I want to apologise for the pretty poor photography in this piece – all the weapons were behind dusty glass, in an unlit room, and the firearms themselves had (criminally, in my opinion!) been painted in cheap flat black and gloss brown paints on both the metal and wooden parts.
These eight Mosin Nagant Model 1944 Carbines (M44s) were sitting in a displaycase in the ‘Weapons Gallery’ at the Củ Chi Tunnels complex, just outside of Ho Chi Minh City (AKA Saigon), Vietnam. I’m told that many (most?) of the tour guides bypass this room during the tour as it is out of the way, dimly lit and, frankly, probably not that interesting to a lot of people. I eschewed the guided tour, as I normally do, and instead spent the majority of my time here, and at the range. Of the eight examples here, five different manufacturers were represented, from four countries: Russia, Poland, Egypt, and China.
The M44 design was largely a derivative of the earlier Model 1938 Carbine, with the addition of an integral side-folding bayonet. Unlike the M38, however, the M44 was widely distributed, and is often found in conflict zones around the world. The weapon actually entered production in 1943, a year before its official adoption. The M44 was the only Mosin to be produced in significant quantities in the Soviet Union after the end of World War II, remaining in production until at least 1948, although several sources claim production continued into the 1950s. Outside of the Soviet Union, production continued even longer.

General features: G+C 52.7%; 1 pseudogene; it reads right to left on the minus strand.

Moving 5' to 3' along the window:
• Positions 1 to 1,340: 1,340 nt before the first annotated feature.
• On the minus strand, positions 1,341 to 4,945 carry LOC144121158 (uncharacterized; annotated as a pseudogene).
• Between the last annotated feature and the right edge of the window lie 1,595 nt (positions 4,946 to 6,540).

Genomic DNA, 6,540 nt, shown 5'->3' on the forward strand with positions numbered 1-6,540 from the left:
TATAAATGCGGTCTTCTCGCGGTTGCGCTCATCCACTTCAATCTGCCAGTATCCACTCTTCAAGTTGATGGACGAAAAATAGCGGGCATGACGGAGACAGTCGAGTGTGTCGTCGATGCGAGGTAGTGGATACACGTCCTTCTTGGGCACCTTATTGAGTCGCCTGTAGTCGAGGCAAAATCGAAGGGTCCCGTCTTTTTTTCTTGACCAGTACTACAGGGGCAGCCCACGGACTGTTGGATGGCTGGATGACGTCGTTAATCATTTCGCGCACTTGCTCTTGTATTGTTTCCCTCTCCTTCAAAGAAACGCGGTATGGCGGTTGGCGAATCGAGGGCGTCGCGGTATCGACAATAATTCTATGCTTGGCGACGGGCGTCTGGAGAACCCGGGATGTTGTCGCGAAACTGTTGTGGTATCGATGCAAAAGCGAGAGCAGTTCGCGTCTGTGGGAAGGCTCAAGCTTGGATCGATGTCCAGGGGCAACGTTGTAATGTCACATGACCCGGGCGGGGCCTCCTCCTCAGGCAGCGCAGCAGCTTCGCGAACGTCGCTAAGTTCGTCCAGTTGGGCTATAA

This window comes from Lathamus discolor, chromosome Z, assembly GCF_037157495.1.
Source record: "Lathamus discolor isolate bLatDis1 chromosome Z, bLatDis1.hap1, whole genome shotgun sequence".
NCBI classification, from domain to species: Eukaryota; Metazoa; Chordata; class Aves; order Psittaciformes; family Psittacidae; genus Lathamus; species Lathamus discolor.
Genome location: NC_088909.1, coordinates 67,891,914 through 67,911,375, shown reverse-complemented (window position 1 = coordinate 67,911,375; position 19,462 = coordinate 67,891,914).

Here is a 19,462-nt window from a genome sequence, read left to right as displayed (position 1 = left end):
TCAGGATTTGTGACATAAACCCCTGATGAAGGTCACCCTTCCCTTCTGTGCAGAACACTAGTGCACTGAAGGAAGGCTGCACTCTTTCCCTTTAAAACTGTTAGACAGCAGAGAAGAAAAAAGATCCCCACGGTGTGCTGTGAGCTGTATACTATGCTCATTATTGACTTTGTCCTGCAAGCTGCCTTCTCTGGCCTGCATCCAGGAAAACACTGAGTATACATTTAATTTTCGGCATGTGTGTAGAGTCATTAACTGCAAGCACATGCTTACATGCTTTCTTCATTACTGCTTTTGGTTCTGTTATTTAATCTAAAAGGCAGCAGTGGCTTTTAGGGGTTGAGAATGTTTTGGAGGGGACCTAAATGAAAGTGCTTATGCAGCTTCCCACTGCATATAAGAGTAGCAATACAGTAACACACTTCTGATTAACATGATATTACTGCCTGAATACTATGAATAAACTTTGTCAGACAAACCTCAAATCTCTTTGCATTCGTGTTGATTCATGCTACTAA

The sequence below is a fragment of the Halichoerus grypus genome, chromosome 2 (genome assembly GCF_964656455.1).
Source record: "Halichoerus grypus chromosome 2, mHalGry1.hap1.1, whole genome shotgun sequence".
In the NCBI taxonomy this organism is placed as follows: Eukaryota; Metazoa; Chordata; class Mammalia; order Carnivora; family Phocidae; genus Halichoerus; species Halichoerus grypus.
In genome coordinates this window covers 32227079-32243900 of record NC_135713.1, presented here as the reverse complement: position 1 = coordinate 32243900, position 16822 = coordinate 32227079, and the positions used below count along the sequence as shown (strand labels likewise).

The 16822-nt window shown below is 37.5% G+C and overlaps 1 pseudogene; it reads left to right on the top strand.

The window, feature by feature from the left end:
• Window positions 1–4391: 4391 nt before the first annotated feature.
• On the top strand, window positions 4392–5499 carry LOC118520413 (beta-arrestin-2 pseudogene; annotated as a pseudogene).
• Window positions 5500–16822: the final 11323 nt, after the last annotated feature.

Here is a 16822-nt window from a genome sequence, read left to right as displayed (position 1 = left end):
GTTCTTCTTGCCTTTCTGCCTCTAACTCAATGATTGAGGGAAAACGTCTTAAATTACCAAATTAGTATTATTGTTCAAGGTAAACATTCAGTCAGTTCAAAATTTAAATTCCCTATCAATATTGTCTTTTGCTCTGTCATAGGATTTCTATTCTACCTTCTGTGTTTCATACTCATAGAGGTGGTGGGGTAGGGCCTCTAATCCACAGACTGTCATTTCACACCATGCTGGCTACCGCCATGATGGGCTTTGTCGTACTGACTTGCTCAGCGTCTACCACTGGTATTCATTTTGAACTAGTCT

The photos below each have details as follows. I have linked to clearer examples of similar manufacturer markings for each.
- Manufactured at the Izhevsk factory (now IZHMASH), Russia, in 1944. There were three examples from Izhevsk amongst the eight. [Markings]
- Manufactured at the Izhevsk factory, Russia, in 1945. [Markings]
- Manufactured at the Tula factory, Russia, in 1944. [Markings]
- Manufactured in Radom, Poland, in 1962. [Markings]
- Manufactured in (probably) Helwan, Egypt, date unknown. If anyone knows how to date an Egyptian M44, please contact me. [Markings]
The weapon at the far right of the collection photo is a Type 53 of Chinese manufacture, though it appears I didn’t take a photo of the receiver! If I remember correctly, it was stamped 1954. [Markings]
Interesting to see that Egyptian number there. Was that common in the War?
I couldn’t speak to that authoritatively, but I wouldn’t be surprised to see Mosins from across the range of Communist and Communist-client countries.
Did you see any SKS carbines that were produced outside of China or USSR?
No, though my sample size was small. I am back there in a few weeks and will keep any eye out.